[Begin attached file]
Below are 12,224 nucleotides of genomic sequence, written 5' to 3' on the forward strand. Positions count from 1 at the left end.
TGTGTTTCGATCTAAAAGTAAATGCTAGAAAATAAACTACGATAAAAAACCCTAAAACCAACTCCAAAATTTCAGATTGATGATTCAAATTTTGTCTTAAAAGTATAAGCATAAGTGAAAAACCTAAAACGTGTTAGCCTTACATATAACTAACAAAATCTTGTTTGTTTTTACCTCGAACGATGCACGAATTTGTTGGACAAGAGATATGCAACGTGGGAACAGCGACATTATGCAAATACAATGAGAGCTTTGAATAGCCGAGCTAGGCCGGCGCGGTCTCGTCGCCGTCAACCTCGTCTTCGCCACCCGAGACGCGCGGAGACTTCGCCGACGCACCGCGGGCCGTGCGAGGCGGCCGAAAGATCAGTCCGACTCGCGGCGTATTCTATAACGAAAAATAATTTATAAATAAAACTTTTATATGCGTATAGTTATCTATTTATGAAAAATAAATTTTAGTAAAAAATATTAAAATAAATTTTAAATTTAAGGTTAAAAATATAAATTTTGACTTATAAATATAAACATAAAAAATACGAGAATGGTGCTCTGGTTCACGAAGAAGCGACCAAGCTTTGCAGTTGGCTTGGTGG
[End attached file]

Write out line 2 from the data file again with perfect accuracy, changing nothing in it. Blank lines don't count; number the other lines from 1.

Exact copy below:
TGTGTTTCGATCTAAAAGTAAATGCTAGAAAATAAACTACGATAAAAAACCCTAAAACCAACTCCAAAATTTCAGATTGATGATTCAAATTTTGTCTTAAAAGTATAAGCATAAGTGAAAAACCTAAAACGTGTTAGCCTTACATATAACTAACAAAATCTTGTTTGTTTTTACCTCGAACGATGCACGAATTTGTTGGACAAGAGATATGCAACGTGGGAACAGCGACATTATGCAAATACAATGAGAGCTTTGAATAGCCGAGCTAGGCCGGCGCGGTCTCGTCGCCGTCAACCTCGTCTTCGCCACCCGAGACGCGCGGAGACTTCGCCGACGCACCGCGGGCCGTGCGAGGCGGCCGAAAGATCAGTCCGACTCGCGGCGTATTCTATAACGAAAAATAATTTATAAATAAAACTTTTATATGCGTATAGTTATCTATTTATGAAAAATAAATTTTAGTAAAAAATATTAAAATAAATTTTAAATTTAAGGTTAAAAATATAAATTTTGACTTATAAATATAAACATAAAAAATACGAGAATGGTGCTCTGGTTCACGAAGAAGCGACCAAGCTTTGCAGTTGGCTTGGTGG